I moved to San Francisco in 1991 and for two or three years the City flew hither and yon, Tinkerbell-like, across my dull SoCal beach-bro senses. Everything I experienced in SF during this period was at the very least new and different and often borderline magical. I’m not a Grateful Dead fan, but whatever ecstasies the hardcore spinners used to feel during the course of a three-hour Dead show—that’s what it was like for me every time I drove west on Fell Street, or had dinner in South Beach, or paddled out at Taraval. Walking into the Richmond District Safeway was a buzz just because it was in San Francisco and not San Clemente.
Now and then, always at night, and only in or around Union Square, I’d catch a glimpse of Marian and Vivian Brown, the famous identical twins, who must have been in their 70s by that time. They didn’t seem to exist in any context, apart from San Francisco itself. As far as I could tell, they were famous just for being constantly out and about and upscale, smiling, waving, impeccably dressed in matching and slightly campy fur-forward outfits and rigid blond wigs. The twins were uncanny and joyful at the same time, and fit the City like a pair of calfskin gloves. Seeing them was always a treat.
I can think of no other relatively common condition that both changes and defines a life more than being an identical twin. Jorja and Jolene Smith, the Reagan-era surfing twins from San Clemente, in virtually all respects, could not be more different from Marian and Vivian Brown, but I’ll bet you could cut up quotes from the four women, throw them in a hat, and in many cases not be able to tell which quote belongs to which set of sisters. The connection from sibling to sibling is to a degree replicated from set to set, around the world and through the ages. Mostly this seems to work in twins’ favor. They live longer than the rest of us. They each have an empathy partner who, literally and figuratively, birth to death, has the other’s back.
On the other hand, there is also a built-in flattening effect. As a twin you not only have to divvy up the attention, but the attention is nearly always funneled through your twinness. You get more of some things, but less of others.
For example: I’m looking at Surfing magazine’s 1984 “Twenty Who Rip” special issue. The 20 surfers, of course, are all men. Open the magazine and each of these men are given two to four pages of color pics and a few hundred words of text. In the back of the magazine, over the course of seven pages, we get shorter pieces on “Twenty on the Rise.” Again, all men. After that, way at the end, jammed into three pages featuring matchbox-sized black-and-white photos and little caption-sized blocks of text, we get “Twenty Women Who Rip”—and way down there in the lower-right corner the Smith sisters have to share a matchbox-sized photo and all we learn about them is that they’re contenders for the amateur world title and that they’ll be “double trouble when they turn professional.”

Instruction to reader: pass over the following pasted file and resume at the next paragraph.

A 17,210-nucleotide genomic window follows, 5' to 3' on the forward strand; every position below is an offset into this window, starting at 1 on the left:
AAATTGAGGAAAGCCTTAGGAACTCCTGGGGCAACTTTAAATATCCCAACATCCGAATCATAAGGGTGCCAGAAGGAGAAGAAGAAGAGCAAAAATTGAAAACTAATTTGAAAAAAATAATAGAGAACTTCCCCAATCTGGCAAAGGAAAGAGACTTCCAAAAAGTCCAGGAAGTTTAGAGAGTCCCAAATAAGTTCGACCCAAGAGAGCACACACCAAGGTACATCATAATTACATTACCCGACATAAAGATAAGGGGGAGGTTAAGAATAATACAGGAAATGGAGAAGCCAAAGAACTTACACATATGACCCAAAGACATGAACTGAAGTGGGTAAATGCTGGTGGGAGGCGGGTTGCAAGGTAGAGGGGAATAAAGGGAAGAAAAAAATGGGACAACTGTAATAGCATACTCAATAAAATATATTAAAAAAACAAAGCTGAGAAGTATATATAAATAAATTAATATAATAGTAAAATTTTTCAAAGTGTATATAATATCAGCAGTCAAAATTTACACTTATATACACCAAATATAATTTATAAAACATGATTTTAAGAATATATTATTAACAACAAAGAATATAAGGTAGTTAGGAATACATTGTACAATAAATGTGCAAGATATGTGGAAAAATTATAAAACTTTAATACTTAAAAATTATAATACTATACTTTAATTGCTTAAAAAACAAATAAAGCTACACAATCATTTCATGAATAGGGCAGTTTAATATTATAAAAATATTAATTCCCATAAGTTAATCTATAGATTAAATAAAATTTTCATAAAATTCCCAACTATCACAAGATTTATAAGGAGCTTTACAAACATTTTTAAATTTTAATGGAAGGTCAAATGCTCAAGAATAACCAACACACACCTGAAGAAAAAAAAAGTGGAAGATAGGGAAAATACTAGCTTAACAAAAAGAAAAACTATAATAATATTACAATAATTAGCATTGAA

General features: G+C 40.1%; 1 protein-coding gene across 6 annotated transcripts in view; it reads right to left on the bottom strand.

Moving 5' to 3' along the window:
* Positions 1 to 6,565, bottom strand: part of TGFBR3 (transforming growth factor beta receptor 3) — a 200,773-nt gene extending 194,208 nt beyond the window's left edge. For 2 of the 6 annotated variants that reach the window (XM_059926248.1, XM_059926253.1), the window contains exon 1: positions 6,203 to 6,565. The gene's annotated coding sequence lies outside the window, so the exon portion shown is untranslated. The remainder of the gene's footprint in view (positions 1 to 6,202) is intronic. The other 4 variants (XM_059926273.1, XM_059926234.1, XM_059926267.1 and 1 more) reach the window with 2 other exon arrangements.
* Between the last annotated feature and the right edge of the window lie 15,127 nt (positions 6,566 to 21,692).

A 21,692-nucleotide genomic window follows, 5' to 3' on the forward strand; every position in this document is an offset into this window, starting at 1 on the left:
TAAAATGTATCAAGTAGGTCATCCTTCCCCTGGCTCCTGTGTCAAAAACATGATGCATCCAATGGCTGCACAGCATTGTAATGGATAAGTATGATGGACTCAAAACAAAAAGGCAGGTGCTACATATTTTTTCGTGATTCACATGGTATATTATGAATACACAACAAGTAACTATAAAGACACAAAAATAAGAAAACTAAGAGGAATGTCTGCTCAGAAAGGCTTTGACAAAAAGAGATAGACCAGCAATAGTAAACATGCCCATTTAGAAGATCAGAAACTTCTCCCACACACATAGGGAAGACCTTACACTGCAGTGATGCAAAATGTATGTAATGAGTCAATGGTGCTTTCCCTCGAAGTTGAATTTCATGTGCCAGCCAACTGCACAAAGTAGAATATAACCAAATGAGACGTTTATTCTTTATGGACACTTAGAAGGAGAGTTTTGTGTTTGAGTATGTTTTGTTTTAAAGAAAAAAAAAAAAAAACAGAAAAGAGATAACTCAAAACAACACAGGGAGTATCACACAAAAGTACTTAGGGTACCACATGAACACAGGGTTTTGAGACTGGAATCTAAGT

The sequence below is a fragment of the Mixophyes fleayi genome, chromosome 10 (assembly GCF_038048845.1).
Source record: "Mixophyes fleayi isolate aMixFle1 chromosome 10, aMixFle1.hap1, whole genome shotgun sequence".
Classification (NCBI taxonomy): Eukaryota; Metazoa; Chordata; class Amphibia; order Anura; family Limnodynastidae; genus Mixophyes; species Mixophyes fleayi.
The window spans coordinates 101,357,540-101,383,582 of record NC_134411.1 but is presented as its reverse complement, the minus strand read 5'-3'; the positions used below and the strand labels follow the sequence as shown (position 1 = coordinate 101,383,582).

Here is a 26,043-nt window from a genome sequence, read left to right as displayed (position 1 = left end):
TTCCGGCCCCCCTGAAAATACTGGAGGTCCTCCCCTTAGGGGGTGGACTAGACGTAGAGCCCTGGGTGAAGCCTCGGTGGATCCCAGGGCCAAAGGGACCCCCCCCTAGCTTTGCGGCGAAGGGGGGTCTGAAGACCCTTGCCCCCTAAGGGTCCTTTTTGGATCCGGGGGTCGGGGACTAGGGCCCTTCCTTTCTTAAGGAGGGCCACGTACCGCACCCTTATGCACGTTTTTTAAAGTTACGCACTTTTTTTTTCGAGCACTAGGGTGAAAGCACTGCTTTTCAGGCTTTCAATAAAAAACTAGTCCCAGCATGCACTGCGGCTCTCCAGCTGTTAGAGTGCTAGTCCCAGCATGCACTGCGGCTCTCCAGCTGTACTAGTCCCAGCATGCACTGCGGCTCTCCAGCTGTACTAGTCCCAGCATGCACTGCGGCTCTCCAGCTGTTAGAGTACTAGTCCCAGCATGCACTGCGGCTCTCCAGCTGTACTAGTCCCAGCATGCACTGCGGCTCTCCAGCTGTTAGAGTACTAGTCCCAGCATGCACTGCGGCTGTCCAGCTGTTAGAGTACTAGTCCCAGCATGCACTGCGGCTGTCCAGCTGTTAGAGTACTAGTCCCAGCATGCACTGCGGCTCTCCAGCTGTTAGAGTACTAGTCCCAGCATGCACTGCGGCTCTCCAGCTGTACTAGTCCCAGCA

As a female twin, in other words, Jorja and Jolene each got a piece of cake that was cut in half not once but twice. You’d need a deeply empathetic person in your life to not run off and set something on fire.
The Smith sisters have a great moment in the recent Girls Can’t Surf documentary. In 1989, when Ocean Pacific announced they were dropping the women’s division from the upcoming WCT Op Pro in Huntington—it was “a positive change” for surfing, an Op spokesman said, and the women were free to enter the Op Pro men’s trials if they wanted to compete, and don’t worry folks, the bikini contest is still on as scheduled—Jorja and Jolene began a letter-writing campaign which forced Op to do a swift U-turn and put the women back in the event. (At the usual reduced rate, of course. Frieda Zamba earned $4,000 for her ’89 Op Pro win, while men’s winner Richie Collins took home $8,000.)
But getting back to fire . . . .
While poking fun at Surfline a couple months ago, Luke Cederman deftly changed lanes midway through the bit to riff on one of the oldest, funniest, and dumbest surf traditions—the surf sacrifice. Watch here. I chuckled through two viewings, recalled my own long-ago eco-ignorant beer-and-gasoline forays as a surfing pyro, and made this short tribute to our sport’s mostly-doused interest in fire. Come for the burning skateboard, stay for Brian Eno’s “Baby’s on Fire” which, unlike Eno’s 1970s glam-era haircut, is aging incredibly well.
To offset, I also made a new clip of Danny Wills, from Byron Bay, possibly the most chill surfer of the late ’90s and early ’00s. Except, hold on, Wills was out there on the service roads doing burnouts in his throbbing V8-loaded ’79 HZ Holden wagon, and from what I gather he smoked enough rubber to push the coming environmental apocalypse ahead by six months.
Fellow Byron local Dave Rastovich is meanwhile standing on the curb, furious, throwing organic kumquats at Wills’ Holden as it draws hot black circles on the asphalt.
Thanks for reading, and see you next week!
[Photo grid, clockwise from top left: Jorja Smith; Marian and Vivian Brown; street burnout; Danny Wills; Brian Eno; Mickey Muñoz. The Smith sisters, by Mike Moir. Jorja Smith by Jeff Divine. Jolene Smith by Pam Burridge. Flaming skateboarder. Jamie O’Brien, Teahupoo. Danny Wills mid-burnout from Performers III. Dave Rastovich.]